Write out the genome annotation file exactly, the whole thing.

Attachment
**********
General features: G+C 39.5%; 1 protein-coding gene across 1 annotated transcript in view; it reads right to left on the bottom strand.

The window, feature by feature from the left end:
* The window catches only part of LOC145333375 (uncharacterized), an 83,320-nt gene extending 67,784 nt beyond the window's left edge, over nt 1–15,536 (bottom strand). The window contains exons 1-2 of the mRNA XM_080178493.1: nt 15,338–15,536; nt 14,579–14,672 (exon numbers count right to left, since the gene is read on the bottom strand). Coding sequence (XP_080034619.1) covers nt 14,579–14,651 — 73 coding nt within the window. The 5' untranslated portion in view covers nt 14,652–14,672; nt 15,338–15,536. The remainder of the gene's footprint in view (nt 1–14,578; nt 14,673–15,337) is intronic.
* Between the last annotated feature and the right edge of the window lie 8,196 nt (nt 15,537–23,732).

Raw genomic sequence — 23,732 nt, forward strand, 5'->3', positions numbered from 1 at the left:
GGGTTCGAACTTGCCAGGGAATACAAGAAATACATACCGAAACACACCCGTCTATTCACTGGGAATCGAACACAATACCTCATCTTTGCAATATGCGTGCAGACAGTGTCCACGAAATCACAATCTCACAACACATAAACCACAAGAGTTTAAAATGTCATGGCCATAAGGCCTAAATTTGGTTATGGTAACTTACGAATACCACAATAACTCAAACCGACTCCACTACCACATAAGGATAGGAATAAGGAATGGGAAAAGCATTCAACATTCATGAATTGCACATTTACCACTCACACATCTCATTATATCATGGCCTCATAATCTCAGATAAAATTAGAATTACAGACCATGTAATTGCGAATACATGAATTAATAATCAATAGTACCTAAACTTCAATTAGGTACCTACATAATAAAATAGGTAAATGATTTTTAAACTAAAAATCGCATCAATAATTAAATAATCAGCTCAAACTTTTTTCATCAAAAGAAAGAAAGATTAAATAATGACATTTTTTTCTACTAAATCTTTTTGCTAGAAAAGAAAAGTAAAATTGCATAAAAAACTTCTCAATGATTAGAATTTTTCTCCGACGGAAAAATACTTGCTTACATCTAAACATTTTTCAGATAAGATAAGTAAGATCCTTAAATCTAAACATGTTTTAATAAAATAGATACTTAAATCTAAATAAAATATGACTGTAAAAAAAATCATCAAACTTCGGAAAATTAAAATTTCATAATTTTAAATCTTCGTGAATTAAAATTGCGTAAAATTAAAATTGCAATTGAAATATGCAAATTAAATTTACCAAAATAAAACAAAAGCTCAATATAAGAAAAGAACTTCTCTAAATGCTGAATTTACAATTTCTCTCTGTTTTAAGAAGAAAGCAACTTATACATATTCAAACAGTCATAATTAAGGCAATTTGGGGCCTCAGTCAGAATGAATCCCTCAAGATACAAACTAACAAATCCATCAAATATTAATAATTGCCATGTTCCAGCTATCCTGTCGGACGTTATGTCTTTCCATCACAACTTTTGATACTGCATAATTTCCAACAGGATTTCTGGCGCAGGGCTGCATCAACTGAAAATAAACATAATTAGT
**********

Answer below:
General features: G+C 39.5%; 1 protein-coding gene across 1 annotated transcript in view; it reads right to left on the bottom strand.

The window, feature by feature from the left end:
* The window catches only part of LOC145333375 (uncharacterized), an 83,320-nt gene extending 67,784 nt beyond the window's left edge, over nt 1–15,536 (bottom strand). The window contains exons 1-2 of the mRNA XM_080178493.1: nt 15,338–15,536; nt 14,579–14,672 (exon numbers count right to left, since the gene is read on the bottom strand). Coding sequence (XP_080034619.1) covers nt 14,579–14,651 — 73 coding nt within the window. The 5' untranslated portion in view covers nt 14,652–14,672; nt 15,338–15,536. The remainder of the gene's footprint in view (nt 1–14,578; nt 14,673–15,337) is intronic.
* Between the last annotated feature and the right edge of the window lie 8,196 nt (nt 15,537–23,732).

Raw genomic sequence — 23,732 nt, forward strand, 5'->3', positions numbered from 1 at the left:
GGGTTCGAACTTGCCAGGGAATACAAGAAATACATACCGAAACACACCCGTCTATTCACTGGGAATCGAACACAATACCTCATCTTTGCAATATGCGTGCAGACAGTGTCCACGAAATCACAATCTCACAACACATAAACCACAAGAGTTTAAAATGTCATGGCCATAAGGCCTAAATTTGGTTATGGTAACTTACGAATACCACAATAACTCAAACCGACTCCACTACCACATAAGGATAGGAATAAGGAATGGGAAAAGCATTCAACATTCATGAATTGCACATTTACCACTCACACATCTCATTATATCATGGCCTCATAATCTCAGATAAAATTAGAATTACAGACCATGTAATTGCGAATACATGAATTAATAATCAATAGTACCTAAACTTCAATTAGGTACCTACATAATAAAATAGGTAAATGATTTTTAAACTAAAAATCGCATCAATAATTAAATAATCAGCTCAAACTTTTTTCATCAAAAGAAAGAAAGATTAAATAATGACATTTTTTTCTACTAAATCTTTTTGCTAGAAAAGAAAAGTAAAATTGCATAAAAAACTTCTCAATGATTAGAATTTTTCTCCGACGGAAAAATACTTGCTTACATCTAAACATTTTTCAGATAAGATAAGTAAGATCCTTAAATCTAAACATGTTTTAATAAAATAGATACTTAAATCTAAATAAAATATGACTGTAAAAAAAATCATCAAACTTCGGAAAATTAAAATTTCATAATTTTAAATCTTCGTGAATTAAAATTGCGTAAAATTAAAATTGCAATTGAAATATGCAAATTAAATTTACCAAAATAAAACAAAAGCTCAATATAAGAAAAGAACTTCTCTAAATGCTGAATTTACAATTTCTCTCTGTTTTAAGAAGAAAGCAACTTATACATATTCAAACAGTCATAATTAAGGCAATTTGGGGCCTCAGTCAGAATGAATCCCTCAAGATACAAACTAACAAATCCATCAAATATTAATAATTGCCATGTTCCAGCTATCCTGTCGGACGTTATGTCTTTCCATCACAACTTTTGATACTGCATAATTTCCAACAGGATTTCTGGCGCAGGGCTGCATCAACTGAAAATAAACATAATTAGT